In an interview on Russian state media Sunday, Vladimir Putin waxed nostalgic for the Soviet empire, describing the collapse of the Soviet Union in 1991 as the death of “historical Russia.”
Putin has expressed such sentiments before, but his latest lament was troubling in light of the Russian military buildup along the Ukrainian border.
Putin discussed the matter for a state television documentary called Russia: Its Recent History. As transcribed by the state-run Tass news service, the Russian president mourned the fall of the Soviet Union as a blow to Russia’s “sovereignty,” which implies Russia has the right to recapture freed Soviet possessions like Ukraine:
“There were very many instruments [of pressure], Russia was quite weak, it depended on various sorts of financial instruments and mechanisms, political and internal,” [Putin] said.
“In this sense, it can be stated with regret that back then Russia lost a larger part of its sovereignty,” he noted.
“As for sovereignty, I saw it when I was prime minister in 1999, when following the beginning of our active combat operations in the North Caucasus an IMF mission demanded we stop them,” the president recalled. “When I asked what the IMF, the International Monetary Fund, had to do with that, they told me that they thought it would impact the economy adversely. We argued that we were strengthening our statehood and, hence, a possibility for more efficient work in the economic sphere, but our arguments were ignored.”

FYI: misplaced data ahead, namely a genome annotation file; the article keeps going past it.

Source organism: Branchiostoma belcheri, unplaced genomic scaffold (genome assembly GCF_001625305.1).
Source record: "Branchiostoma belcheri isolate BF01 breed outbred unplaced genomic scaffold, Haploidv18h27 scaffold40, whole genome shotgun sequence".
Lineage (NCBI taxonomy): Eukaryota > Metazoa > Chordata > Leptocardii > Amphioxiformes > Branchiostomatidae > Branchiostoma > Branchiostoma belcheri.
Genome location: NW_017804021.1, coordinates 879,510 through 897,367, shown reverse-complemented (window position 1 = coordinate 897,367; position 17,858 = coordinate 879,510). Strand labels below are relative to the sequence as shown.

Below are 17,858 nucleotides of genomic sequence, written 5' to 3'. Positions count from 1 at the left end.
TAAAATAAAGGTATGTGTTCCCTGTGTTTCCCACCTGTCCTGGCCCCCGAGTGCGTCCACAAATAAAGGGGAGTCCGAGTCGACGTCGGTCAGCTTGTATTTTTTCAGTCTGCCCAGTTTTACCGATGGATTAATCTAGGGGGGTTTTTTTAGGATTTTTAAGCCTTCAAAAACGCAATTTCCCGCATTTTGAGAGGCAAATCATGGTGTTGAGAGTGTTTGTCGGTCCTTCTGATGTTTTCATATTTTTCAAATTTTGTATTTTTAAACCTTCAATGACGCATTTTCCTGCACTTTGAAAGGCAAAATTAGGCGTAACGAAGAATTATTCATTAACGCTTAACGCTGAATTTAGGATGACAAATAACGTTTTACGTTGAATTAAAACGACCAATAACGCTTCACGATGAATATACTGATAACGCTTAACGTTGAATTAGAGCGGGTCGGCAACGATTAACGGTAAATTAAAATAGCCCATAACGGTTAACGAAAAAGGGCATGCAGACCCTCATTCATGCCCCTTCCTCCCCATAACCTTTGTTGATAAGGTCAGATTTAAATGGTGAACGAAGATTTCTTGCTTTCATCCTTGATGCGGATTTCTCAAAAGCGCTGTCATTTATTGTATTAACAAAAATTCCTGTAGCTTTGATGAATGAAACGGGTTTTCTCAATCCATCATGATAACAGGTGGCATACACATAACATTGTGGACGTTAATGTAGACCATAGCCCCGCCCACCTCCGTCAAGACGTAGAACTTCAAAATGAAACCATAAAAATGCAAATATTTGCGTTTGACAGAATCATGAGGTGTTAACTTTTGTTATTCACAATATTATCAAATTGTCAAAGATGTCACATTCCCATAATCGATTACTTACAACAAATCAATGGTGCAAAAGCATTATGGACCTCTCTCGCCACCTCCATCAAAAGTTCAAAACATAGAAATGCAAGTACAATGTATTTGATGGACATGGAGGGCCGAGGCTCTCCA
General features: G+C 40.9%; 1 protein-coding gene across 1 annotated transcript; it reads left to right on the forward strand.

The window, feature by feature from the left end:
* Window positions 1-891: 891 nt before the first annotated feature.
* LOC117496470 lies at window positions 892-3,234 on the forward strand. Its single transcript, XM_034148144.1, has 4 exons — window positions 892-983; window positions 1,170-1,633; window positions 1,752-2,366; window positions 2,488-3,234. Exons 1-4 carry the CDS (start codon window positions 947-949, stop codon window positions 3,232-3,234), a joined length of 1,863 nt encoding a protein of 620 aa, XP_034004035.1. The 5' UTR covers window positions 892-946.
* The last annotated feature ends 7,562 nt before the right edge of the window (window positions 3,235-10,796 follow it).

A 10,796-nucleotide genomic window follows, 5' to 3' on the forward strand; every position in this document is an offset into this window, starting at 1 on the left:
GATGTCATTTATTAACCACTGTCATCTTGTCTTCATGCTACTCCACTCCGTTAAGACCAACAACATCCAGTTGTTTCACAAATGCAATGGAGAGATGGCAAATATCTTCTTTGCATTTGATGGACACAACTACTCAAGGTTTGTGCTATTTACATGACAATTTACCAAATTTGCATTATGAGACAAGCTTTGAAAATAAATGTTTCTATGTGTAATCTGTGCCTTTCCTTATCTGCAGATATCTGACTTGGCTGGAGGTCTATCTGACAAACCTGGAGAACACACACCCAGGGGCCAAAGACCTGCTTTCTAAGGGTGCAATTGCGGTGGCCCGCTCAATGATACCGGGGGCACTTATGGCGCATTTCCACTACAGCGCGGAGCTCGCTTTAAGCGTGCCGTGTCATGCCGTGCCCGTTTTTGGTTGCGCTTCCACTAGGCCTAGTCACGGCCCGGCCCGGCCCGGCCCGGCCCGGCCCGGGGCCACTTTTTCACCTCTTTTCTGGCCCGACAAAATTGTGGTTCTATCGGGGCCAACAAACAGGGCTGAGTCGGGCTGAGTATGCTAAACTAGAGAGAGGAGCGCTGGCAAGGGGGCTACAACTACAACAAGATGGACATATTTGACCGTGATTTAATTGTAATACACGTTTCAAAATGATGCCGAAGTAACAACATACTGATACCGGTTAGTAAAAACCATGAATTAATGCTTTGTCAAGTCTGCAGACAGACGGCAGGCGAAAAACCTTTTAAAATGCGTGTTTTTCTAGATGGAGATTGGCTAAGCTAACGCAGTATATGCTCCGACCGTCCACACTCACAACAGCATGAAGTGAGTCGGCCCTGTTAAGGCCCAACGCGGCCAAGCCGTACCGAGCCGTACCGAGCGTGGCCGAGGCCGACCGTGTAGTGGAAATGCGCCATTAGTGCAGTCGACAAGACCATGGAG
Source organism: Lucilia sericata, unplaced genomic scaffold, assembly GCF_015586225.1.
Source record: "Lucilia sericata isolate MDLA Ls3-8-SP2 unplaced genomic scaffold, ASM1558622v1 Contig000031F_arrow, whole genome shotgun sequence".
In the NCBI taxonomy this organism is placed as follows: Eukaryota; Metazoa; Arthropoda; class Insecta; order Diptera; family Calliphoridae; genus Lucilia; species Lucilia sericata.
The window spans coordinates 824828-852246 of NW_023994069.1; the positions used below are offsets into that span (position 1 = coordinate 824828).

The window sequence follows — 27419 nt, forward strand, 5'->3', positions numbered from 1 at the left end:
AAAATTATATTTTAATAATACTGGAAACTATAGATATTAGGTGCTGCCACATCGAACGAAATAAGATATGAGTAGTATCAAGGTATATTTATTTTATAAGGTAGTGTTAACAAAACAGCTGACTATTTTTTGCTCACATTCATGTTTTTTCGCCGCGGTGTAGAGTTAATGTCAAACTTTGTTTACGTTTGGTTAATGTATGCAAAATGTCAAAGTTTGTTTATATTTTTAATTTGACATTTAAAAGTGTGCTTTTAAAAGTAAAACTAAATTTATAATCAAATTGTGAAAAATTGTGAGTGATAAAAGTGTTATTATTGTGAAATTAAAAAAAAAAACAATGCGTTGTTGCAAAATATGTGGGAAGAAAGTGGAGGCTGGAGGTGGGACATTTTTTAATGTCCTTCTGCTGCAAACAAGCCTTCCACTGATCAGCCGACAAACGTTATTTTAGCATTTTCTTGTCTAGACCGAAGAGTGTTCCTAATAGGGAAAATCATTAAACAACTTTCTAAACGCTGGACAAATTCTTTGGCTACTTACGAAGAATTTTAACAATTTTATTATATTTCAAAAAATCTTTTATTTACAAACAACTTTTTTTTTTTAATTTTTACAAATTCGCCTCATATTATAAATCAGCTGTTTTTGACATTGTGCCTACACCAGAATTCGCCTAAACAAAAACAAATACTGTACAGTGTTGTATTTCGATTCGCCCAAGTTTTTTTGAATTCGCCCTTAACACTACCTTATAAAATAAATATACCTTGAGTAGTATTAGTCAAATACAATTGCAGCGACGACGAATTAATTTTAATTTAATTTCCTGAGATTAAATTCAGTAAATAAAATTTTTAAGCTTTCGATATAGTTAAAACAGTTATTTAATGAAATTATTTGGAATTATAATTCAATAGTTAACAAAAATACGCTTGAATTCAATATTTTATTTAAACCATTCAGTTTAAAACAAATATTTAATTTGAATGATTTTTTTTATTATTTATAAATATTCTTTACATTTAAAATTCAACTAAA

Putin accused the IMF of hastening the Soviet Union’s collapse by denying its request for a reasonable “installment payment plan” for its debts and concluded the resulting collapse of the USSR was a “tragedy for the vast majority of the country’s citizens.”
“What’s the disintegration within the USSR? That’s the collapse of historical Russia called the Soviet Union,” he said. “We turned into a completely different country, and what had been built up over a thousand years was largely lost.”
Most disturbingly given Russia’s mounting aggression toward Ukraine, Putin claimed the “humanitarian tragedy” of the USSR’s collapse was especially severe for people in the newly independent Soviet republics. The people of Ukraine voted in a landslide to become independent from the Soviet Union in December 1991.
Putin has previously described the fall of the Soviet empire as “the greatest geopolitical disaster of the 20th Century.” He arguably began the process of forcibly reversing it by annexing Crimea in 2014, and might now be on the verge of recapturing some or all of Ukraine.
Ukrainian troops are on high alert as Russia masses about 100,000 troops on the far side of the contested Donbass region, where a pro-Russian separatist insurgency has been fighting the Ukrainian government for over seven years.
Last week, Putin ominously referred to Ukraine’s battle against the separatists as “genocide.”
A Ukrainian military officer told NBC News on Monday “the enemy is constantly provoking us here,” seeking to create an incident that would give Russia a pretext to invade.
“If there is provocation towards us, we don’t respond to the provocation. If there is a targeted shooting and there is a threat to our lives, then we respond,” the Ukrainian soldier said.
“Putin, I think, will not stop in Ukraine. If we don’t stop it here, they go further, because history shows us that leaders like Putin don’t stop until the whole world stops it,” another Ukrainian officer warned.